While there may have been indications of literary activity in the past, the current absence of any such practice is evident. There is a lack of recognition for writers or poets in the Marma language. Everyone who is writing is doing so in the Bengali language. Unfortunately, there are no papers available in the Marma language. The children in Marma are excelling in their studies in Bengal. It’s worth noting that some language teachers occasionally simplify the spelling of Marma students’ names if they find them challenging. For instance, they might change “KU Mong Marma” to something more manageable. Despite the relatively small Marma population in Bangladesh and Tripura, India, there is ample opportunity to preserve and enhance the Marma language. Most of the elders in the village are literate. In the 11th National Assembly elections, candidates’ posters in Marma-dominated regions were observed to be campaigning in the Marma language. In addition, leading cultural organisations also play a significant role in national and international arenas, showcasing the country’s rich cultural diversity.
Once more, it is commonly understood that Bengali is considered the primary language in society, often overshadowing other indigenous languages. It is worth discussing whether or not young students adequately recognise the importance of their mother tongue. There is a prevalent tradition in society of devaluing the indigenous language. For instance, I can discuss a current TV advertisement by a mobile network company that portrays a negative image of the adivasis’ proficiency in the Bengali language.
However, NGOs are crucial in addressing issues such as poverty and gender inequality. It can be quite challenging to secure a job within national and international organisations and local NGOs without English proficiency. It is worth mentioning that none of their employees are fluent in English. Understanding the English required to communicate effectively with the villagers can be challenging. For someone in the field of ‘society doctor’, it is crucial to possess a deep understanding of societal issues and the ability to analyse them. These qualifications should be the primary criteria for determining eligibility for NGO work. However, it is essential to note that having a solid command of the English language is a significant factor in securing employment opportunities, which holds even in the Chittagong Hill Tracts. English proficiency is highly valued in the NGO sector, often resulting in higher job titles and salaries. NGOs significantly contribute to the diminishing significance of the mother tongue. English plays a crucial role as a primary means of communication in NGOs. But what is the importance of English proficiency in an organisation? This problem can be easily overcome with the presence of a translation section. Promoting individuals solely based on age and English proficiency may inadvertently discourage them from using their mother tongue among other employees.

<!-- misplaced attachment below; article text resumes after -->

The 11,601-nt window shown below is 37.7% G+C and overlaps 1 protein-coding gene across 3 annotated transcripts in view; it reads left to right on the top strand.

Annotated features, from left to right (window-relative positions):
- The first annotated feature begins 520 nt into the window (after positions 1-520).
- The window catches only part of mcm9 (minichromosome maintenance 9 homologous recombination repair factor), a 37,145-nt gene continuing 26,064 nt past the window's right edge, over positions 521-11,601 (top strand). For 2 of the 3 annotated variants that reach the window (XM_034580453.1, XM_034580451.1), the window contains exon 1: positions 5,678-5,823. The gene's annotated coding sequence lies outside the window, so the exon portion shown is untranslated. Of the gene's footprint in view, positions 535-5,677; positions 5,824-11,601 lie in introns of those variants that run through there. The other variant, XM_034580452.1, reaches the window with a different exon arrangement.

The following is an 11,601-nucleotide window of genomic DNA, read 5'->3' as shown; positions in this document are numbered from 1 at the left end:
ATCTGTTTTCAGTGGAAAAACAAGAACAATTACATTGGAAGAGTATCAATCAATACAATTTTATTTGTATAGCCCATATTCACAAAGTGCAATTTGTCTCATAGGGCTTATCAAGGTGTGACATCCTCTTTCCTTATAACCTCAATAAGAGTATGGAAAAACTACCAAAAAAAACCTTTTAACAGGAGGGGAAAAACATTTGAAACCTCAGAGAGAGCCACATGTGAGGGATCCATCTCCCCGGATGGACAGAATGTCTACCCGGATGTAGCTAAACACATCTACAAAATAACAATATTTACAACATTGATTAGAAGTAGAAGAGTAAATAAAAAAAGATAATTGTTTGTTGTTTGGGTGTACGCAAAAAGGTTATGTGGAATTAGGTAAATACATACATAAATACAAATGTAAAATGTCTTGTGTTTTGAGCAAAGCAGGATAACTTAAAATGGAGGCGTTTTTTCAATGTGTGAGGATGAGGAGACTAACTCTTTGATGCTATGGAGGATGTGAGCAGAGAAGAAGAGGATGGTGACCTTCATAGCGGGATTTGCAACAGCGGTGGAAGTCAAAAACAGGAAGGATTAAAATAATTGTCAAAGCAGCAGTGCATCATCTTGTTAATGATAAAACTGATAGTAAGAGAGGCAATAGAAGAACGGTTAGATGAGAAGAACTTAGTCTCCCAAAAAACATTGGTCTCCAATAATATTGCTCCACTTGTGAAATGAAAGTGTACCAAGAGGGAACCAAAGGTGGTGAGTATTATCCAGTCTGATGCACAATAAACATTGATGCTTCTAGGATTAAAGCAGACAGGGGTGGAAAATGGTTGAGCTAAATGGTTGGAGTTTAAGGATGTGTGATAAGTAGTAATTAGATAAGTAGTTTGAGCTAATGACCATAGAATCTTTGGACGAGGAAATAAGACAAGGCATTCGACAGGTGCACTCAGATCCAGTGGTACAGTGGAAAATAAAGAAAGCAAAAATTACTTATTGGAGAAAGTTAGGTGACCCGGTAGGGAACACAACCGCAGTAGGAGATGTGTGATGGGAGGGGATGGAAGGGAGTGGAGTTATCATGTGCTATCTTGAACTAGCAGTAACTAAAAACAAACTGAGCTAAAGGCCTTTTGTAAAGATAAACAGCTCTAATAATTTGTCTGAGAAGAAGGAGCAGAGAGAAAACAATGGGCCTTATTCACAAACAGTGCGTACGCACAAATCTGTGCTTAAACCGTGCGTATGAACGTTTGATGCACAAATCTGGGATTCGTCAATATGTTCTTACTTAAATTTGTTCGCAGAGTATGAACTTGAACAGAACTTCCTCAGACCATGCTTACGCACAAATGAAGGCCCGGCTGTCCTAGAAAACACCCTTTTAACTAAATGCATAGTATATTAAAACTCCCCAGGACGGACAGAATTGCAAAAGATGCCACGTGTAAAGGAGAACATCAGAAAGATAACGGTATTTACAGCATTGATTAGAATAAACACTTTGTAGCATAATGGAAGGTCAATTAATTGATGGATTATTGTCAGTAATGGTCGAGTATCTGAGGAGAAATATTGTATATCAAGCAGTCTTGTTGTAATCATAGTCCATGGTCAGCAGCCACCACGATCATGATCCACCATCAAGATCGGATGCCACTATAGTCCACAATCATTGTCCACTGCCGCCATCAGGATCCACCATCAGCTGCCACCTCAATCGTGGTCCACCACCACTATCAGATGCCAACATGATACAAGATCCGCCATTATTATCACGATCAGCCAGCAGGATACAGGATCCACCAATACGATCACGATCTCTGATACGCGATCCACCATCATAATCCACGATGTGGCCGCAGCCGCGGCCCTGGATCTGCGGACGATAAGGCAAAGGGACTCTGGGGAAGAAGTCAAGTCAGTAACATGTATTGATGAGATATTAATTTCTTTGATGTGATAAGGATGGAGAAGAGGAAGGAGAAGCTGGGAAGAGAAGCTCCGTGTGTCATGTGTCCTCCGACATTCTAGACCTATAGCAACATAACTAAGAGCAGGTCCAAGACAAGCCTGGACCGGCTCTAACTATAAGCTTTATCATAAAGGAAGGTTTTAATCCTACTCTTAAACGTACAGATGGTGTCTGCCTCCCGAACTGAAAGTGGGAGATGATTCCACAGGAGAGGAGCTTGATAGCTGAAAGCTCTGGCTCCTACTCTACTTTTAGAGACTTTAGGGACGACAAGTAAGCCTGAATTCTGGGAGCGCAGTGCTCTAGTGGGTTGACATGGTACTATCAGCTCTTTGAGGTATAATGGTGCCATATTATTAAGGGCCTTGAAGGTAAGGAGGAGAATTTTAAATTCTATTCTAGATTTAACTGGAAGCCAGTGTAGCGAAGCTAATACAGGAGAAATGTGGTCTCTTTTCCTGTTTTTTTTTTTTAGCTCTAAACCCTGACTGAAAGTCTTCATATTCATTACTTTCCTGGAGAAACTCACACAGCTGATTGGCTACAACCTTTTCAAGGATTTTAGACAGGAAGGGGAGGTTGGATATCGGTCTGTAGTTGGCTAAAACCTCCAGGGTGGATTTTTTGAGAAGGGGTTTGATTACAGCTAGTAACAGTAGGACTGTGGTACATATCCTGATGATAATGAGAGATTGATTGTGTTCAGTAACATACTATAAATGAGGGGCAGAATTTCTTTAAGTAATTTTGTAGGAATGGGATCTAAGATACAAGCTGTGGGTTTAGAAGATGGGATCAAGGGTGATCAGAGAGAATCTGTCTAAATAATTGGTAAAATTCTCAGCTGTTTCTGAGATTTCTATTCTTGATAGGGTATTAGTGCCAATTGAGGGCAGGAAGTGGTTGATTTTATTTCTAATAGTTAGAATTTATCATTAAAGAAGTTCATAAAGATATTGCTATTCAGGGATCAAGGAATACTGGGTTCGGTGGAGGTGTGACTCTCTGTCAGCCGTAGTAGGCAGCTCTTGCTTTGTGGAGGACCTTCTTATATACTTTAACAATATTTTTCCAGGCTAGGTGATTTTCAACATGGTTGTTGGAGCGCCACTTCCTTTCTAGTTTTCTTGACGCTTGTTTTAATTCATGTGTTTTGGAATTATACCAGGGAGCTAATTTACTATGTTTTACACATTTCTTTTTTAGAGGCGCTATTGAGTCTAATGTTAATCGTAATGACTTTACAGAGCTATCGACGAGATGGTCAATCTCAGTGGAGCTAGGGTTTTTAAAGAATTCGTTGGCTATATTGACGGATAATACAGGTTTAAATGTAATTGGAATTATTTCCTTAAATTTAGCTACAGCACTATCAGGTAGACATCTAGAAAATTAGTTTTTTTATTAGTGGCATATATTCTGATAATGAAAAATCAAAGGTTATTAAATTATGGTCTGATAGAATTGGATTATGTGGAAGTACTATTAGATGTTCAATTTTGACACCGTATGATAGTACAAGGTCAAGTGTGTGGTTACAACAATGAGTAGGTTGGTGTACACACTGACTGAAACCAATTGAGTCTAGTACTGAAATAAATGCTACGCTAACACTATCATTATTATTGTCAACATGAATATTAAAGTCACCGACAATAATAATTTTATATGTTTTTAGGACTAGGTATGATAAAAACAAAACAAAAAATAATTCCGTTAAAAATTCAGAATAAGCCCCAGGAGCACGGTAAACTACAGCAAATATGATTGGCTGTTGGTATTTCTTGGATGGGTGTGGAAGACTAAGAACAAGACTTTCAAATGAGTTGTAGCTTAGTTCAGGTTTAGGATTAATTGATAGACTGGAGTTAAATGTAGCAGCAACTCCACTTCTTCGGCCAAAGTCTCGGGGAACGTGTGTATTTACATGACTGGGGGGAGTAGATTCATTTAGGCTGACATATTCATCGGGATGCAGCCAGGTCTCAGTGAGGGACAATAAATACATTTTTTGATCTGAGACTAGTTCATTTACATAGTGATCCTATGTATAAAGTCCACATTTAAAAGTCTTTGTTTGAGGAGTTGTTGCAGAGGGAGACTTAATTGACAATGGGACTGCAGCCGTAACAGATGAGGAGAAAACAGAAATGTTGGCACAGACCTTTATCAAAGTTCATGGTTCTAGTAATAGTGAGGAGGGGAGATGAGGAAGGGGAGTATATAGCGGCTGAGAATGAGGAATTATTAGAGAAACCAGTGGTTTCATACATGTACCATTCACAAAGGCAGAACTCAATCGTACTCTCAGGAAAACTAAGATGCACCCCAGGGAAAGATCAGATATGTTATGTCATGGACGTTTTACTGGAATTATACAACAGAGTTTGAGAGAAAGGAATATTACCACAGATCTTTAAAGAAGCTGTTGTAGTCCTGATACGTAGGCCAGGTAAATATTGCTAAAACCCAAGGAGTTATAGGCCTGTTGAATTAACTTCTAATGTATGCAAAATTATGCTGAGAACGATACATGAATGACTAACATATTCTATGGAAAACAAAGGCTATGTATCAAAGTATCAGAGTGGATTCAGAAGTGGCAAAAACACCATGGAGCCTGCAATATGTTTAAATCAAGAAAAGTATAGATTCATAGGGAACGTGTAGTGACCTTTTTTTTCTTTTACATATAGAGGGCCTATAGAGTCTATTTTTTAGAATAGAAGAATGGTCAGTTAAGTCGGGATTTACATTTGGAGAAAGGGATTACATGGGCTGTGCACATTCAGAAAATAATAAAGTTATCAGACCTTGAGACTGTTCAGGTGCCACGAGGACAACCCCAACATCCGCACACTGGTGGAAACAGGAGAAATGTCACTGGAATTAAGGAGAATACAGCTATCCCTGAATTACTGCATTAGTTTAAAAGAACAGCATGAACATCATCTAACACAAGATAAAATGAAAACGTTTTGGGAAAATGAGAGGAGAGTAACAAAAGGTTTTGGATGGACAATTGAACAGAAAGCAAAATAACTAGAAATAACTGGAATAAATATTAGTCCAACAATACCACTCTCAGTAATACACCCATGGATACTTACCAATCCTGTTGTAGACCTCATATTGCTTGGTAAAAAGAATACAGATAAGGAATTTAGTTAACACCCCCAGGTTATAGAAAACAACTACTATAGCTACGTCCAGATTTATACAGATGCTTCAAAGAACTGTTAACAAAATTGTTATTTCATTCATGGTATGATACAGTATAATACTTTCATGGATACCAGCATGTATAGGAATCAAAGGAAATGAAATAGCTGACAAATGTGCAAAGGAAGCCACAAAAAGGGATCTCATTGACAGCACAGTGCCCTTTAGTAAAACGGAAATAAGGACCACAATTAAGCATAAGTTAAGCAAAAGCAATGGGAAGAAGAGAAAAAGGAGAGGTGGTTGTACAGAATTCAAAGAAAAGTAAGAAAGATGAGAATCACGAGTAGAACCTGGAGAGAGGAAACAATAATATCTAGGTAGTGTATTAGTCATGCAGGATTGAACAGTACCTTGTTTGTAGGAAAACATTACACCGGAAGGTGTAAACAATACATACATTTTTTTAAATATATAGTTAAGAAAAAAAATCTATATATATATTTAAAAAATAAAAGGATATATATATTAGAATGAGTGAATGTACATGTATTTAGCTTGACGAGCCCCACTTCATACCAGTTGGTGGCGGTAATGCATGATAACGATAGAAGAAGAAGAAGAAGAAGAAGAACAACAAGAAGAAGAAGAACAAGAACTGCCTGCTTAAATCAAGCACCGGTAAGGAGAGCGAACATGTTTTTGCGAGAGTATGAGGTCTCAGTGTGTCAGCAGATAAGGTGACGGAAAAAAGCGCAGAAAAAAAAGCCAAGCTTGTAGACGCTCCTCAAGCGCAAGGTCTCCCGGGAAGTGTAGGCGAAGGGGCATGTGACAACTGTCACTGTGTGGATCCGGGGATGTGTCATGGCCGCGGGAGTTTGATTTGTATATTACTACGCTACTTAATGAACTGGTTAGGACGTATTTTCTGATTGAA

It would be a grave oversight to consider Bengali as the mother tongue solely when assessing the practice, popularity, and prosperity of the language within society. To promote the use of the Bengali language, it is essential to prioritise the preservation of indigenous languages. Only then will all children genuinely understand the meaning of their mother tongue.
Like any other language, the progress of the Bengali language also depends on the attention and support of society and the government towards all languages. Twenty-one reflects a rich history of standing up against linguistic discrimination worldwide. Today is International Mother Language Day, which holds great significance.
The Amar Ekushe Book Fair has yet to have a stall for the Marma community. No books are published in the Marma language. This disgrace extends beyond the Marma tribals and affects all of us. Many believe that Ekush, book fairs, and discussions about the mother tongue primarily focus on the Bengali language. We need to examine the perspectives of other tribes to determine their level of interest in language development.